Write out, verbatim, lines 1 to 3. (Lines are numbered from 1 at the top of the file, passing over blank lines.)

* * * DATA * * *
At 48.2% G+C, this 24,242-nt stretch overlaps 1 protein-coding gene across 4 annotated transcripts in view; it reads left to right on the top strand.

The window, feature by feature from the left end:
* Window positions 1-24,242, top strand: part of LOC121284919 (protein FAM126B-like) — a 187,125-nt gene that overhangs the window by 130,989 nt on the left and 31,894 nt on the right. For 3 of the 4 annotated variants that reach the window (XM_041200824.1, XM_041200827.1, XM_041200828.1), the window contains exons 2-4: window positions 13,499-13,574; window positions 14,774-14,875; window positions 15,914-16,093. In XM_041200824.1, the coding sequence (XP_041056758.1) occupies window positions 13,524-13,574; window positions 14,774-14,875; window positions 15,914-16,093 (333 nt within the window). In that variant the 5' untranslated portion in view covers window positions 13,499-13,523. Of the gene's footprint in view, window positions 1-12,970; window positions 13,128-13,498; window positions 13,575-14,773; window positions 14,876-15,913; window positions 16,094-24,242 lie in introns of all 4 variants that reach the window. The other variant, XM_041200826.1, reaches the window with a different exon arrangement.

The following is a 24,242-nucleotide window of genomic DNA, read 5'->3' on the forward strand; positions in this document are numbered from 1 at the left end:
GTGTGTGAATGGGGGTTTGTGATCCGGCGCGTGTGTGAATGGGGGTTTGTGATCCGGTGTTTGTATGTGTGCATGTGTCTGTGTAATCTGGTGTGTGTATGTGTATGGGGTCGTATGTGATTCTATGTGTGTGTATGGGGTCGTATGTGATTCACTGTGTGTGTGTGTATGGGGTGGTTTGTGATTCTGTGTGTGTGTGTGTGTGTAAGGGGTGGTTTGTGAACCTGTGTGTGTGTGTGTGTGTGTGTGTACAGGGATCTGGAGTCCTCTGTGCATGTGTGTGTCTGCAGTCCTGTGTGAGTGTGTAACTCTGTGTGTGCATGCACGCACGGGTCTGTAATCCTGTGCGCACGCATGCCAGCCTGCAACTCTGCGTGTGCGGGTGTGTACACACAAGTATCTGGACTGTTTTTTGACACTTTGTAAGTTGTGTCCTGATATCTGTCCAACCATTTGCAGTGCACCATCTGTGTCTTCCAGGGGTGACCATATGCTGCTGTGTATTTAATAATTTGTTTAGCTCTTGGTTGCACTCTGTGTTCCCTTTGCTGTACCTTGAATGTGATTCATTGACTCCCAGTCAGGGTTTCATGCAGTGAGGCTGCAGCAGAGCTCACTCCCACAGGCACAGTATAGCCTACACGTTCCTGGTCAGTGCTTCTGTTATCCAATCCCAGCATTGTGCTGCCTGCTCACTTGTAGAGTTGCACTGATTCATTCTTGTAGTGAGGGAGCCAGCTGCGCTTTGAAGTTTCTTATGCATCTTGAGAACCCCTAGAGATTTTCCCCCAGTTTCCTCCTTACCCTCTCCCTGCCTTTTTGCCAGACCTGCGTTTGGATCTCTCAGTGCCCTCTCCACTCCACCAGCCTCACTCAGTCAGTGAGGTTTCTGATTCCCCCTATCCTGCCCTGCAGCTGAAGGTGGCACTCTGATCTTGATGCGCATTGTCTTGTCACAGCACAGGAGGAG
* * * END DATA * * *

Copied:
At 48.2% G+C, this 24,242-nt stretch overlaps 1 protein-coding gene across 4 annotated transcripts in view; it reads left to right on the top strand.

The window, feature by feature from the left end:
* Window positions 1-24,242, top strand: part of LOC121284919 (protein FAM126B-like) — a 187,125-nt gene that overhangs the window by 130,989 nt on the left and 31,894 nt on the right. For 3 of the 4 annotated variants that reach the window (XM_041200824.1, XM_041200827.1, XM_041200828.1), the window contains exons 2-4: window positions 13,499-13,574; window positions 14,774-14,875; window positions 15,914-16,093. In XM_041200824.1, the coding sequence (XP_041056758.1) occupies window positions 13,524-13,574; window positions 14,774-14,875; window positions 15,914-16,093 (333 nt within the window). In that variant the 5' untranslated portion in view covers window positions 13,499-13,523. Of the gene's footprint in view, window positions 1-12,970; window positions 13,128-13,498; window positions 13,575-14,773; window positions 14,876-15,913; window positions 16,094-24,242 lie in introns of all 4 variants that reach the window. The other variant, XM_041200826.1, reaches the window with a different exon arrangement.